Security Industry Bill’s Effect is Far More than 51%

The Private Security Industry Regulation Amendment Bill will have a devastating effect on property rights and foreign investment if it is signed into law, writes Mark Oppenheimer

PARLIAMENT recently passed a bill that will have a devastating effect on property rights and foreign investment if it is signed into law by President Jacob Zuma. In terms of the Private Security Industry Regulation Amendment Bill, a security service provider will not be allowed to operate its business unless it is 51% owned and controlled by South African citizens.

The police minister and a small committee will have the discretion to require a different percentage for particular security sectors. They will have the power to deviate from the general rule by requiring local ownership to exceed 51% in some cases and be lower in others. For example, locksmiths may be allowed to retain 60% of their shares, while guarding companies could be required to sell off 75% of theirs. Not only does this create uncertainty, it incentivises private dealing between the state and affected parties. The state may be willing to allow certain sectors to hold onto more of their shares if they agree to sell to people favoured by the government. Of course, if the sector objects, the minister can always threaten a complete deprivation of ownership.

Earlier versions of the bill gave companies five years to sell their shares, but now they will have to comply as soon as the bill comes into operation. It is unlikely businesses will receive a fair price if they are forced to sell overnight.

The state has sought to justify the law on the basis that it is required for the sake of national security. This pretext has been used by states around the world to deprive people of their rights. It was the reason given for the draconian measures in the “Secrecy Bill”. In this case, it has been intimated foreign-owned security companies could launch a coup unless they are forced to relinquish majority ownership.

There are three ways the bill could be attacked for being unconstitutional. First, in order for a law to pass muster, it must at least be rational. There is no reason to believe a foreign security company would have the desire or the means to pose a threat to national security. According to the Institute for Security Studies, “less than 10% of the local private security industry is foreign owned, and the 445,407 security officers registered as active are all South African citizens or have permanent resident status.

“They do not constitute a coherent, well-organised semi-military force. Rather, they are spread across 9,031 registered businesses, providing more than 20 different categories of security and services such as locksmiths, car guards, bodyguards and armed reaction teams.” In other words, it would be impossible for a foreign entity to organise a coup when it cannot use its own citizens and must rely on South Africans to help overthrow their own government.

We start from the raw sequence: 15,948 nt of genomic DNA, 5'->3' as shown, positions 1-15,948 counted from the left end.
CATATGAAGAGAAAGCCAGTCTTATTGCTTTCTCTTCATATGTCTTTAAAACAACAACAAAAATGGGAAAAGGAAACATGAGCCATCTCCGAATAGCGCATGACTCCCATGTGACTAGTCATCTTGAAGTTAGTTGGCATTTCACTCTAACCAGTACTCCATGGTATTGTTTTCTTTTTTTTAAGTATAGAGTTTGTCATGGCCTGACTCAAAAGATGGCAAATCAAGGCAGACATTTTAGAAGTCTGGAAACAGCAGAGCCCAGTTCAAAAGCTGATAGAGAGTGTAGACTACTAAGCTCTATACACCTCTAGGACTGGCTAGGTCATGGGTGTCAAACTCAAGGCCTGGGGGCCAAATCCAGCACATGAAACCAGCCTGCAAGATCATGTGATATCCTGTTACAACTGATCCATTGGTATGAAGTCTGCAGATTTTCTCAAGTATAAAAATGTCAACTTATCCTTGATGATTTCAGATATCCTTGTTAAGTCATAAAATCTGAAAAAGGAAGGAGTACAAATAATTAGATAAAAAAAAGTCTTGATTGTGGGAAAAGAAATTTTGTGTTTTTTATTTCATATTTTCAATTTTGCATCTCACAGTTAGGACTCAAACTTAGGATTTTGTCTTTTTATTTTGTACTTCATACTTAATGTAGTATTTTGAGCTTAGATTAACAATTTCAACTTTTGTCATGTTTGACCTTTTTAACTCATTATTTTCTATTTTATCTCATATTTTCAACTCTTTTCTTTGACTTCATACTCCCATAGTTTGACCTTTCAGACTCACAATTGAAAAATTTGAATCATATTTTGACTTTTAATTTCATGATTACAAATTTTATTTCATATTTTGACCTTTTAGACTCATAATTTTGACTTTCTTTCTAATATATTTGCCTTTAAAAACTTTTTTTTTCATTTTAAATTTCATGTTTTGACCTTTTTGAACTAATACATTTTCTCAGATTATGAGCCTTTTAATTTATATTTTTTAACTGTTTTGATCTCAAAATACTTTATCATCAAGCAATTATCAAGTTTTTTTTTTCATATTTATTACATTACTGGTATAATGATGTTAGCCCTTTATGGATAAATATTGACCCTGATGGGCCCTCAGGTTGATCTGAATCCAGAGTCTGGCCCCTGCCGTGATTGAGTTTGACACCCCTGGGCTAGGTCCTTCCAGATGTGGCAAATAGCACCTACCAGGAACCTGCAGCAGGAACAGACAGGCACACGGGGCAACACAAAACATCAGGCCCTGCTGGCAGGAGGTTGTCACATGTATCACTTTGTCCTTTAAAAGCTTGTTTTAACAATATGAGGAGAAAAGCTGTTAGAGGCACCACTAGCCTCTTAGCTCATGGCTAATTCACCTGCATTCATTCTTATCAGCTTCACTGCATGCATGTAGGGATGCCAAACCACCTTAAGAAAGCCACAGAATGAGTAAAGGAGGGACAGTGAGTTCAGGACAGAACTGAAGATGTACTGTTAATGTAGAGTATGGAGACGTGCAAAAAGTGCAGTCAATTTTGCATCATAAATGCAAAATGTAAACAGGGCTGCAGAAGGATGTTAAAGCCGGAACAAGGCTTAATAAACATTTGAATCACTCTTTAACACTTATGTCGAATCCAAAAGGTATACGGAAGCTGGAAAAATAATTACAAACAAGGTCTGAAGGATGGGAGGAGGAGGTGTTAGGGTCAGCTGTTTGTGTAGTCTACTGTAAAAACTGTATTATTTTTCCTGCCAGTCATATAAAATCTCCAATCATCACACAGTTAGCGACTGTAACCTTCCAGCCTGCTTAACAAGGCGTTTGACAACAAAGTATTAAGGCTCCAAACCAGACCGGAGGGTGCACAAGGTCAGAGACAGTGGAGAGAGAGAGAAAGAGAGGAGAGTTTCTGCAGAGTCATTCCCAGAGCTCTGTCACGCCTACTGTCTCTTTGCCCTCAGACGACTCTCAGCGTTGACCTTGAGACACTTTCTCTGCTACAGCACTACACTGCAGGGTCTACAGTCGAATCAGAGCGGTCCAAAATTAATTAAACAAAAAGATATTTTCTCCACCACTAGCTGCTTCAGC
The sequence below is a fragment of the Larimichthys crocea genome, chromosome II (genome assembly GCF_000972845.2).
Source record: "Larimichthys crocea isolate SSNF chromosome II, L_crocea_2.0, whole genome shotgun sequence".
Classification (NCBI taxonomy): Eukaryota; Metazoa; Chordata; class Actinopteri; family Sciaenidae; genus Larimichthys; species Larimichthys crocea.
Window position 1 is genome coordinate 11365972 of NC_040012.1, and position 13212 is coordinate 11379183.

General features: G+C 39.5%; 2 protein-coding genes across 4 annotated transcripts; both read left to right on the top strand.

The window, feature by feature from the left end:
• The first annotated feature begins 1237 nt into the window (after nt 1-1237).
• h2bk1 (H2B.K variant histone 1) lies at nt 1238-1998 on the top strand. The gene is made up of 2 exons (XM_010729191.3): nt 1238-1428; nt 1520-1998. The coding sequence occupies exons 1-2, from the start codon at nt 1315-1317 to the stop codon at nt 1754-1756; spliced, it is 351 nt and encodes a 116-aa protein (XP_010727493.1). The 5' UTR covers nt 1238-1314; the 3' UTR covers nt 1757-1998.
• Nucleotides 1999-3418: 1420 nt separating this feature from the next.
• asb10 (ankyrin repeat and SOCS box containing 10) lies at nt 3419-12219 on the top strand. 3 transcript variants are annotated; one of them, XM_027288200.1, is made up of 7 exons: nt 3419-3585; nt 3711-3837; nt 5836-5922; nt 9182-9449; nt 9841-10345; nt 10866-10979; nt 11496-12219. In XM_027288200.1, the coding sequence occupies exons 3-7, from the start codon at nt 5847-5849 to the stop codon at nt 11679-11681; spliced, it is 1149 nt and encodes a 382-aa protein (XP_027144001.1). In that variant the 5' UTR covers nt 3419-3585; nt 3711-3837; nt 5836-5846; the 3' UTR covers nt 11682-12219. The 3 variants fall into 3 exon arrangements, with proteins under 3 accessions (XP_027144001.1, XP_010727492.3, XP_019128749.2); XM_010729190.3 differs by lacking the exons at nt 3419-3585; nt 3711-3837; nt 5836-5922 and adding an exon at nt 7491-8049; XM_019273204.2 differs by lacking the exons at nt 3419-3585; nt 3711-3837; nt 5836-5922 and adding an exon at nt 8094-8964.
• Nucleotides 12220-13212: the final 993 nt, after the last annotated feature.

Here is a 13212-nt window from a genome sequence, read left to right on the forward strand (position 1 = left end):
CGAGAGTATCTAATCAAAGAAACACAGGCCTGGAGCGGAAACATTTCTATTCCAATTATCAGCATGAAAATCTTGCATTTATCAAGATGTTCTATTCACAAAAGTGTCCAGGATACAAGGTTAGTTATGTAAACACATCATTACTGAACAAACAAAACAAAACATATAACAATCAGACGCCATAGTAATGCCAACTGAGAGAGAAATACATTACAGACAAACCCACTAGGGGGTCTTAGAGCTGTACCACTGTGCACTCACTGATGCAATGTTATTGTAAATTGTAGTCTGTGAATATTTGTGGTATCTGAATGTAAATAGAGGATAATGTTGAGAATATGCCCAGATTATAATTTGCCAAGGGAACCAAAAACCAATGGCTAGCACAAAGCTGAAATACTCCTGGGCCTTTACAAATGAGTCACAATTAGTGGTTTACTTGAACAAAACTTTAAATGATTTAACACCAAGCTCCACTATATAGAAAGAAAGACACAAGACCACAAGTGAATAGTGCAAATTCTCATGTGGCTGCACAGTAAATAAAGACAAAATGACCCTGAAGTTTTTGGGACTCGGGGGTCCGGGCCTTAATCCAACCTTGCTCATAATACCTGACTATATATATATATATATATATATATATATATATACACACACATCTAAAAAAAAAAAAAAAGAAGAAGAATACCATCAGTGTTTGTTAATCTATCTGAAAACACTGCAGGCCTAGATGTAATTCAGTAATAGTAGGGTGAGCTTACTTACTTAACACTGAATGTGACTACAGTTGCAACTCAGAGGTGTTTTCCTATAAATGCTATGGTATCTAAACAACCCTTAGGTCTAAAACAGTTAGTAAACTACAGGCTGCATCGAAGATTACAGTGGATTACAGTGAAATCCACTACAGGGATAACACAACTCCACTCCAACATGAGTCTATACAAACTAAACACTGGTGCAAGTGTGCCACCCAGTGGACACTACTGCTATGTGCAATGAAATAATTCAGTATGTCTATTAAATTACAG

Second, the bill breaches the right to equality guaranteed by the constitution. The Constitutional Court has already struck down legislation that arbitrarily restricts the rights of foreigners. In the case of the private security sector, there is no good reason to discriminate between foreign and locally owned companies.

Third, the constitution gives everyone the right not to be arbitrarily deprived of property. Depriving people of their property on the grounds that they were born outside SA is the epitome of arbitrariness. It is xenophobic and intolerable in a country founded on the principles of freedom, dignity and equality for all.

The bill is part of a broader legislative framework that seeks to deprive people of their property without paying compensation. The constitution provides for the payment of fair and equitable compensation in cases where the state expropriates someone’s property. But the Promotion and Protection of Investment Bill allows the state to hand over property to third parties without paying compensation. The government is testing the water with the security industry. If it succeeds, it will start targeting other industries. The end goal appears to be to emulate Zimbabwe’s Indigenisation Act, which requires 51% of all business to be owned by locals.

The security bill has already been passed by Parliament but it is sitting on Zuma’s desk waiting to be signed into law. He still has the power to refer it back to Parliament for reconsideration. If he fails to take this golden opportunity, it will be necessary to challenge the law in the courts. The Constitutional Court has the power to strike out the offending sections on the basis that they are unconstitutional. The process will be lengthy and will provide foreign investors with ample time to find other countries to start businesses and create jobs.

  • Oppenheimer is a practising advocate and a member of the Johannesburg Bar.

Originally published in Business Day in August 2014